In Search Of A god called Peace

Not all who wander are lost. ~Lord of the Rings

I spat out the second bite of my lunch. It was potatoes and rice. Again. I keep telling mother that I hate this mishmash of ineptitude and discouragement. She doesn’t care. We come from Central Kenya and a meal without potatoes is a crown-less princess; she is just any other girl. Mum had packed this for me as I headed out for work in the Ward as a registered nurse.

I gave up on this meal and attended to one dialysis machine which had decided to burst my eardrums. I disliked the blaring alarms. The water plant had run out of water — third time this week. Julieta,my colleague and a damn great nurse, hurried out to refill the water tanks.

The other nurse was helping me circulate the blood manually by turning the machine pump to prevent blood from clotting.

We should not have been going through that but this is Kenya and here we do with what we have. We got tired of complaining.

After this ordeal bland as my lunch, the Nursing manager sent me a text that my transfer request had been accepted. I was finally going to Garissa County!

I had pushed this request to the recesses of my mind just like I had many other alternative versions of my reality. This was a wake up call. I had wanted to transfer to Garissa county but now I had a choice not to. A choice beyond Garissa. Beyond Kenya.

See, I had always wanted to leave my country. For better terms and conditions of employment. For betterment of my career and to see what else a nurse can be apart from a clinical nurse.

I knew I am an old school wannabe writer trapped in the body of a modern day Renal nurse. I have been very curious as to what opportunities the world has to offer a nurse who holds a pen. Kenya, understandably, limited that into clinical work and teaching if not research and marketing. I have no idea how the seed of a mysterious MORE was planted in my head but I sure watered it.

Going to the famously loved Nurse destination–United States of America. was out of the question. The process would take at least an year to immigrate. I had many things with me but time was not one of them. I needed out. My world was collapsing and the walls that held it were belly up.

The kitchen of my personal life was melting and I needed some ice on my tongue. I just wanted to go. To. Go. Anywhere. The god of peace, I needed him. If he couldn’t come to me, then I would go to him.

United Kingdom was floated to me by a former colleague. The problem was that I didn’t know what to do about UK. How did nurses immigrate to the UK?

I had a week earlier received a Skype interview invitation with a potential employer in the UK. I knew I’d ace it. My former colleague had said it was easy peasy.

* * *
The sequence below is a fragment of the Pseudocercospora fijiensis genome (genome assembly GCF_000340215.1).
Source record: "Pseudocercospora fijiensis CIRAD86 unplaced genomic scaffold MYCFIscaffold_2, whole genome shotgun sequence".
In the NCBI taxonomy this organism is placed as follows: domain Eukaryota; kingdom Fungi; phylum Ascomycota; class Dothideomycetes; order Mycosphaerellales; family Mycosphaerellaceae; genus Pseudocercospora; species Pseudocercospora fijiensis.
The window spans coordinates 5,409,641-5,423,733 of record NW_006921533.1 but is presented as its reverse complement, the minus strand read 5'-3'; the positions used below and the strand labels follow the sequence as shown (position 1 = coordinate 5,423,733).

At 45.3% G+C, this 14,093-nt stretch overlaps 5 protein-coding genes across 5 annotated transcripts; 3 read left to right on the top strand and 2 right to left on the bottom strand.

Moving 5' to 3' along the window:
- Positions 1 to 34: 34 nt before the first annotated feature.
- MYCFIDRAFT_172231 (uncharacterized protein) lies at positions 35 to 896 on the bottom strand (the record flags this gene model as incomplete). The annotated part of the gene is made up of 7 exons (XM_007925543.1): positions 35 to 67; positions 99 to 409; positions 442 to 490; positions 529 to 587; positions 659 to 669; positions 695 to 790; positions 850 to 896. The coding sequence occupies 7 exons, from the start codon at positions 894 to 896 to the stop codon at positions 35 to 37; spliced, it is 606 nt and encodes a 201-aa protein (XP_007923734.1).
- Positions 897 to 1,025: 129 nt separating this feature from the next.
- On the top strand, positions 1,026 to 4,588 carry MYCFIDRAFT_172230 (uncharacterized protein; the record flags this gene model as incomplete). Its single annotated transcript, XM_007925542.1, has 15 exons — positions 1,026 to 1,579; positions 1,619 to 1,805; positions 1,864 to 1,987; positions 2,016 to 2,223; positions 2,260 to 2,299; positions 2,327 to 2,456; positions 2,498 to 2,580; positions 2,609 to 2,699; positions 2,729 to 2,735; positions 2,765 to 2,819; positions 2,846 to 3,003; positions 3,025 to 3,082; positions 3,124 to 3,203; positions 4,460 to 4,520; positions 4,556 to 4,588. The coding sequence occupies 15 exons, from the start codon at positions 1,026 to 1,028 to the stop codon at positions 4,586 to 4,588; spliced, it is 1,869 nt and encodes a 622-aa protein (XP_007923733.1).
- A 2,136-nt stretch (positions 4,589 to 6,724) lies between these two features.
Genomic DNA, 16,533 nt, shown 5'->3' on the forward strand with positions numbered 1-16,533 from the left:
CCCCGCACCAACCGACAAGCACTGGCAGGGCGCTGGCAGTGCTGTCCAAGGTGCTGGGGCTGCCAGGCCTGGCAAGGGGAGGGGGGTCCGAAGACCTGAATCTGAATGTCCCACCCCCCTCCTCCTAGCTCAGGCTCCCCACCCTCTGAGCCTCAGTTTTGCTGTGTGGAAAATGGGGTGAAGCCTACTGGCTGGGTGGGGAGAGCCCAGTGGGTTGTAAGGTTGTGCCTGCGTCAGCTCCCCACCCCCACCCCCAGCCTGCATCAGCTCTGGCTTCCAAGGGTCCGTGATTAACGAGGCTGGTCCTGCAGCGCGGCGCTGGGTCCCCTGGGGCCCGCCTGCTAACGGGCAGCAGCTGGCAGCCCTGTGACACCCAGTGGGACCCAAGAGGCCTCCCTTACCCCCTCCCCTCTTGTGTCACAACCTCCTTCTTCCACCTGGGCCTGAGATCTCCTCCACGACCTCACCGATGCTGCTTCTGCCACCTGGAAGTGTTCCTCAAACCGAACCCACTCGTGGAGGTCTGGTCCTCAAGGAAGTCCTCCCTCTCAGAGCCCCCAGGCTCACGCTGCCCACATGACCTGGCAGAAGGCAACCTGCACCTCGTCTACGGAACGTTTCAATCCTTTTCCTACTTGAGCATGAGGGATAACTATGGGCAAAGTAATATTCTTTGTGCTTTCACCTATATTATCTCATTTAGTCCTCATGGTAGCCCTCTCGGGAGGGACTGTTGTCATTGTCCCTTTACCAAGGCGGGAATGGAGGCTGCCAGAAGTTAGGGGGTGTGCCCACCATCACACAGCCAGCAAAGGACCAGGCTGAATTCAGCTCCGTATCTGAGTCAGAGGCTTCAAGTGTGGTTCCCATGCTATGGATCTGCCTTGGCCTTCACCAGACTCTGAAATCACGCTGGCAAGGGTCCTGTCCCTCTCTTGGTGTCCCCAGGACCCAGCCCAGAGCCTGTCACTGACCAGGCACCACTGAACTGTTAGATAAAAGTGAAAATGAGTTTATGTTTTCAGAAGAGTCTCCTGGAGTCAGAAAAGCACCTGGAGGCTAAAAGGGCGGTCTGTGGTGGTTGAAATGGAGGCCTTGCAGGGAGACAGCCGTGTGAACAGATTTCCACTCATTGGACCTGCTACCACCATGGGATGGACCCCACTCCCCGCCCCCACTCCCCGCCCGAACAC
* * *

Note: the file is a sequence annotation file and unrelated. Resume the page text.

I therefore wrote to the County Secretary to suspend my transfer to Garissa County. I would stay. I would stay long enough to eat my lustre less lunches and refill the water tanks in the water treatment plant.

A few days after my 28th birthday, I bade farewell to Kenya. This was done in complete secrecy. Only a handful of people were made aware. It felt like I was leaving for some vacation. Like I would be back soon.

Being conspicuous on social media, I continued a charade of someone who was still in the country but having some time off work. It worked. I never made it to the Broadway so social media can as well be my God-given stage!

There is nothing as testing as being alone in a new country and a different continent. Now I know. Now, I surely know. I however had too much pain back home that a change of scenery was welcome.

Offered a choice between drinking my own blood and going home to the embers of a dying personal life, I’d gladly have slit my wrists open.

Starting out where nobody knew me or my story was a plus. Because time is the great equalizer, the reality of the mistakes I made in accepting the job offer I received started showing.

The half-hearted explanations and witty exploitations from coworkers started manifesting themselves. It did not help that I was yet to get my Personal Identification Number (PIN/LICENSE) as a UK nurse. It was exasperating.

The United Kingdom became icy for me. But if I went back to Kenya it would be icy inside for the rest of my life.

As the days bled into nights,I spent some on the floor of my shared apartment crying and rocking myself to sleep. I longed for mum and her craftly uninspired packed lunches. I needed someone to talk to and I was in terrible shape. Home sickness they called it. It was more.

It was the feeling of worthlessness. The fangs of hopelessness dug into my flesh and ate away at my very core. It took me a minimum of three months to fully settle my mind and get my bearing . It took an even longer period of time for me to know my space as a nurse and fully exercise the authority enshrined in the Nursing Code of Conduct.

I used what I’ll call backwards strategizing. I was so encapsulated in my own misery that I failed to research well about Nursing in UK while I was still in Kenya. Emotionally fraught with all the things happening in my life then.

There are gaps that I did not identify and fill. There are potholes as sharp as any double-edged sword in the scanty information regarding migrating to the United Kingdom as a Kenyan Nurse.

It has been long but I love this country of the Queen. I have hopelessly fallen in love with Nursing here. I love the autonomy. I love everything that a nurse symbolizes here. I have had to learn and unlearn a few things but all in a day’s work!

My lessons I’ll share and more. We will laugh and discuss different aspects of this journey going forward. Every Wednesday will see a snippet of this process surface on this blog.

About my god of peace, he had always been in a cage in my heart and I finally broke the lock and set him free. I’m bathed in his iridescent golden rays of serenity.

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